As an oncology NP, I understand the need for early and ongoing end-of-life (EOL) discussions, however, it is the very essence of the discussion that is so difficult. Telling a patient they have limited time to live and relaying that information to their family involves an intense level of discomfort on my part, as well as that of the patient and their family members. No one enjoys being the one that tells a patient they’re going to die.
We treat patients at all costs. How could we not? We are educated and trained to save lives. We learn and research how to employ the most effective medications and treatments. We are on a winding road, looking for a cure, and the multiple stops on that road are all intended to culminate in a homecoming that is joyous at the final destination, whether it be death or remission. How well we prepare our patients for either outcome is key.
When we look at EOL discussions through the lens of death in oncology, there just has to be something different we help our patients see. Or maybe we need to help them see that picture with different color lenses in their glasses. Remember the proverbial rose-colored glasses? It is all about the way we look at what we are trying to see. We can choose black and white, or living color, or monochromatic color. We can help our patients choose whatever works best for them. What does that look like? It looks like options that fit best for their lives and the people around them.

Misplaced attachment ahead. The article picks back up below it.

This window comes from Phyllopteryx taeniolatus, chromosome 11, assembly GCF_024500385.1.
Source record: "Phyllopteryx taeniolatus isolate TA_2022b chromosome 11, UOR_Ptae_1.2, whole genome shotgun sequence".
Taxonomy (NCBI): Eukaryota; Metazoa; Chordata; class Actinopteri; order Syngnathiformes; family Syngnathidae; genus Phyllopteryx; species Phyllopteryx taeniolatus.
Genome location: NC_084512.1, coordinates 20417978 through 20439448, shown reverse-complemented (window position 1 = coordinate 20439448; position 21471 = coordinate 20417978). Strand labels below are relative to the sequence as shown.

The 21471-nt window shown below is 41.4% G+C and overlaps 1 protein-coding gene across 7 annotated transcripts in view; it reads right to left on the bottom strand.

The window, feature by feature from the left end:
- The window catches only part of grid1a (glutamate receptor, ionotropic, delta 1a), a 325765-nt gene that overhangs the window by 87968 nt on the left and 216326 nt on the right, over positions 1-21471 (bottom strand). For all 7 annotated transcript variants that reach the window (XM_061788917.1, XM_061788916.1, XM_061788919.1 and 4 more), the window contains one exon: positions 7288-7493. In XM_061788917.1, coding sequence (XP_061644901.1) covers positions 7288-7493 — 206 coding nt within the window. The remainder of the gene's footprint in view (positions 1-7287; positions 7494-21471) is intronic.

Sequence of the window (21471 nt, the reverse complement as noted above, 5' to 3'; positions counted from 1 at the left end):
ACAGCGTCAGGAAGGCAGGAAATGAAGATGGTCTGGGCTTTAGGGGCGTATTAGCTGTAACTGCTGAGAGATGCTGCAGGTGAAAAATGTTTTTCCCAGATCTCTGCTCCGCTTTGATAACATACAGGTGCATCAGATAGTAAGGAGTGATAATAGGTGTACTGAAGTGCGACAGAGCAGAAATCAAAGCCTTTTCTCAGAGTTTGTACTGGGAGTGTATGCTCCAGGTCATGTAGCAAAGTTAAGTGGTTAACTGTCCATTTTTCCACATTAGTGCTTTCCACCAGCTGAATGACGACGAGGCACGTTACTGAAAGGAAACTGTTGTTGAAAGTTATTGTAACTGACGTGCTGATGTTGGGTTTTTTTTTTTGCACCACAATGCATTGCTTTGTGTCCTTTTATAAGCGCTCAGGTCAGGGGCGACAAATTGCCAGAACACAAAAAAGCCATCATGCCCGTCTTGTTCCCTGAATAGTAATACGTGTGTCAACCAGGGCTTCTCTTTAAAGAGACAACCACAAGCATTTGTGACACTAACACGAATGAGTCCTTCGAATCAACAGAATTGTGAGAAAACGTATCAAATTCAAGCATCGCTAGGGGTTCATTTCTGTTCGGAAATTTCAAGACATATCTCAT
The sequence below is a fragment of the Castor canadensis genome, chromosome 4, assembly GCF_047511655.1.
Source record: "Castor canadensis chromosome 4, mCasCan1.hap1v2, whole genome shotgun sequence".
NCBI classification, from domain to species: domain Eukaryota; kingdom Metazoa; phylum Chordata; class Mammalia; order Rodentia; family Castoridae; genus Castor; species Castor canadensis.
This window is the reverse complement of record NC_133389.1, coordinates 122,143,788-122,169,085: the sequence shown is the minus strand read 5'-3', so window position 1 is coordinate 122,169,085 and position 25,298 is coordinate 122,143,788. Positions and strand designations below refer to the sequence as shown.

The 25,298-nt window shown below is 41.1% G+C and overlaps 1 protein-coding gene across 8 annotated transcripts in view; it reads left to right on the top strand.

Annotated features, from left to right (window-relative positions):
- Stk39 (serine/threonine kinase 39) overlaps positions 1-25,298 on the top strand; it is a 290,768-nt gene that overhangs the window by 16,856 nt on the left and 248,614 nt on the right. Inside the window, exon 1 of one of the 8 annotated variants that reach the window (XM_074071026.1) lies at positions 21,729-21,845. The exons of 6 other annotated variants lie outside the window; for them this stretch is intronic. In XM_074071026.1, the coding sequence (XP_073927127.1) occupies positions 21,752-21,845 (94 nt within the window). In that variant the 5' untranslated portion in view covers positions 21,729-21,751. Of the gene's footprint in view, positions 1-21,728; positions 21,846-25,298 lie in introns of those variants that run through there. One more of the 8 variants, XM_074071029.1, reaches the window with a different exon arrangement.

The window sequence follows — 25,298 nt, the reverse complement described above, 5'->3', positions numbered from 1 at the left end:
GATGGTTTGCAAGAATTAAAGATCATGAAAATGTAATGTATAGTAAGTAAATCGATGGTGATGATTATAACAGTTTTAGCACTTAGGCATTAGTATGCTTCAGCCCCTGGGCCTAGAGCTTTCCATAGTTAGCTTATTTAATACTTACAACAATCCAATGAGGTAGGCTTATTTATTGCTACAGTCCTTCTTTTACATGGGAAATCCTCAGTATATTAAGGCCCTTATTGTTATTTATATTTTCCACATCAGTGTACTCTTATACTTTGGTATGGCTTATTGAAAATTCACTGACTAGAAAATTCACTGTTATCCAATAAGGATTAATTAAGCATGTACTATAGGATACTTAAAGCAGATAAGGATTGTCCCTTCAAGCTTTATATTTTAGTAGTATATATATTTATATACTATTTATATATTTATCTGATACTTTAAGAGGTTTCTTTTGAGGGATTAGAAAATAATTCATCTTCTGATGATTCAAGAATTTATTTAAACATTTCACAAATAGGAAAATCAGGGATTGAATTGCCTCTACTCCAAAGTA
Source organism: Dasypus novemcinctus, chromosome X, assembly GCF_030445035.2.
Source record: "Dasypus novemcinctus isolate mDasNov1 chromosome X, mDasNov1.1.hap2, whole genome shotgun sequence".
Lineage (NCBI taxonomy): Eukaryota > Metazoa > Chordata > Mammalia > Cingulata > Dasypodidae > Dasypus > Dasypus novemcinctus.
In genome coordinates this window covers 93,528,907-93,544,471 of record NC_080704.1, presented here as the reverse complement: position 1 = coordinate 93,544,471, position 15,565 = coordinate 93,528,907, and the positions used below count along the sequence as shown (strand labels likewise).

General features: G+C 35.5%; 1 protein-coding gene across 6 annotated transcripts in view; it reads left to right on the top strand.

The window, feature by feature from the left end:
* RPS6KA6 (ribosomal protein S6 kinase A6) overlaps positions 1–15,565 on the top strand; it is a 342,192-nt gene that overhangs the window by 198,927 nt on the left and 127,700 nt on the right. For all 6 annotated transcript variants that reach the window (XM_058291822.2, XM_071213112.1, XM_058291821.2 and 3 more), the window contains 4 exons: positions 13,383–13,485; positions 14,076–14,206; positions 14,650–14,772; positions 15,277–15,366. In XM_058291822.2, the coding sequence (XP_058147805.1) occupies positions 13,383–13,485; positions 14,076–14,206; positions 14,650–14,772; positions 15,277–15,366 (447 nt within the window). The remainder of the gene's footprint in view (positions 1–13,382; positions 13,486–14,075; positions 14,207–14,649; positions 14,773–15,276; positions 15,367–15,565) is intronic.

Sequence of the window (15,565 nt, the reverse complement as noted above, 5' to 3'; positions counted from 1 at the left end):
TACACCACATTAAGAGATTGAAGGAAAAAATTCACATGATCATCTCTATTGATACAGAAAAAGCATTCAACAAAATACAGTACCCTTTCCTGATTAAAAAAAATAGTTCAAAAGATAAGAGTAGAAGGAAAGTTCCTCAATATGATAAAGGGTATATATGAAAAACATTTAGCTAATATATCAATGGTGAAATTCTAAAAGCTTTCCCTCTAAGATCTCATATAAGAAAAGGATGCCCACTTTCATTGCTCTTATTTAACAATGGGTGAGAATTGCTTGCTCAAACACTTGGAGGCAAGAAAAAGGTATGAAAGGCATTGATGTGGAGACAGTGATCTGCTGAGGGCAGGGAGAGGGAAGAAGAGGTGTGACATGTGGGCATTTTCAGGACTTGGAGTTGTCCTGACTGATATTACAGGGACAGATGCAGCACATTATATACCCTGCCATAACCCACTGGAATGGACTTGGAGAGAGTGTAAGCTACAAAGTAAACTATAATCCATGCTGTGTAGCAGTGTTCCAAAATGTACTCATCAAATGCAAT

We are all equipped with everything we need to make it through these tough discussions, we are just not using everything we possess. Maybe we do not see that we have them, or perhaps we are afraid to use our tools. We need to help our patients see beyond the idea of death for them, and despair for the family. Death can be beautiful and the road to get there can be beautiful, too. We just need to help patients look at death a different way, through a different color lens.